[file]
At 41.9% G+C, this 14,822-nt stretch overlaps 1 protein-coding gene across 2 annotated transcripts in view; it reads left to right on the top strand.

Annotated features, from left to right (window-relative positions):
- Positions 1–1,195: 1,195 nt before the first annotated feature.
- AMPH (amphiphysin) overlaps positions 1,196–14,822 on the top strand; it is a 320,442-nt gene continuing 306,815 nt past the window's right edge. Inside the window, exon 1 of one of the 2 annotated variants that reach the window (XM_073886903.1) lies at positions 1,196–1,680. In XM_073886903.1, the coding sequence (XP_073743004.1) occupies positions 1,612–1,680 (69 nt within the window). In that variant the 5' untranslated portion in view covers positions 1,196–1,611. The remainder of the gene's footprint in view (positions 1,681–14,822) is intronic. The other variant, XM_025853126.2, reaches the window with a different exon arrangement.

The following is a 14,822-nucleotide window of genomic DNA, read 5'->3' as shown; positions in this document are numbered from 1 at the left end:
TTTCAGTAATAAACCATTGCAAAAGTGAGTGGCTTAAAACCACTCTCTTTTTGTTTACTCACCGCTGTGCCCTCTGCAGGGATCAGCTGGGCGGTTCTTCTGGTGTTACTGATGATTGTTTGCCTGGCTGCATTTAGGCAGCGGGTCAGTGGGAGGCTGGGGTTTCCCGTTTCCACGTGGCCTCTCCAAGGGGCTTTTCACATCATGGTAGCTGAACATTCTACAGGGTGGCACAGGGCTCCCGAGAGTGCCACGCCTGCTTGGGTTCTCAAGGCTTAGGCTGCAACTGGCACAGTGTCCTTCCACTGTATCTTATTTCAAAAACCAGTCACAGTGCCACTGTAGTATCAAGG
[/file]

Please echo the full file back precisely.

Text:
At 41.9% G+C, this 14,822-nt stretch overlaps 1 protein-coding gene across 2 annotated transcripts in view; it reads left to right on the top strand.

Annotated features, from left to right (window-relative positions):
- Positions 1–1,195: 1,195 nt before the first annotated feature.
- AMPH (amphiphysin) overlaps positions 1,196–14,822 on the top strand; it is a 320,442-nt gene continuing 306,815 nt past the window's right edge. Inside the window, exon 1 of one of the 2 annotated variants that reach the window (XM_073886903.1) lies at positions 1,196–1,680. In XM_073886903.1, the coding sequence (XP_073743004.1) occupies positions 1,612–1,680 (69 nt within the window). In that variant the 5' untranslated portion in view covers positions 1,196–1,611. The remainder of the gene's footprint in view (positions 1,681–14,822) is intronic. The other variant, XM_025853126.2, reaches the window with a different exon arrangement.

The following is a 14,822-nucleotide window of genomic DNA, read 5'->3' as shown; positions in this document are numbered from 1 at the left end:
TTTCAGTAATAAACCATTGCAAAAGTGAGTGGCTTAAAACCACTCTCTTTTTGTTTACTCACCGCTGTGCCCTCTGCAGGGATCAGCTGGGCGGTTCTTCTGGTGTTACTGATGATTGTTTGCCTGGCTGCATTTAGGCAGCGGGTCAGTGGGAGGCTGGGGTTTCCCGTTTCCACGTGGCCTCTCCAAGGGGCTTTTCACATCATGGTAGCTGAACATTCTACAGGGTGGCACAGGGCTCCCGAGAGTGCCACGCCTGCTTGGGTTCTCAAGGCTTAGGCTGCAACTGGCACAGTGTCCTTCCACTGTATCTTATTTCAAAAACCAGTCACAGTGCCACTGTAGTATCAAGG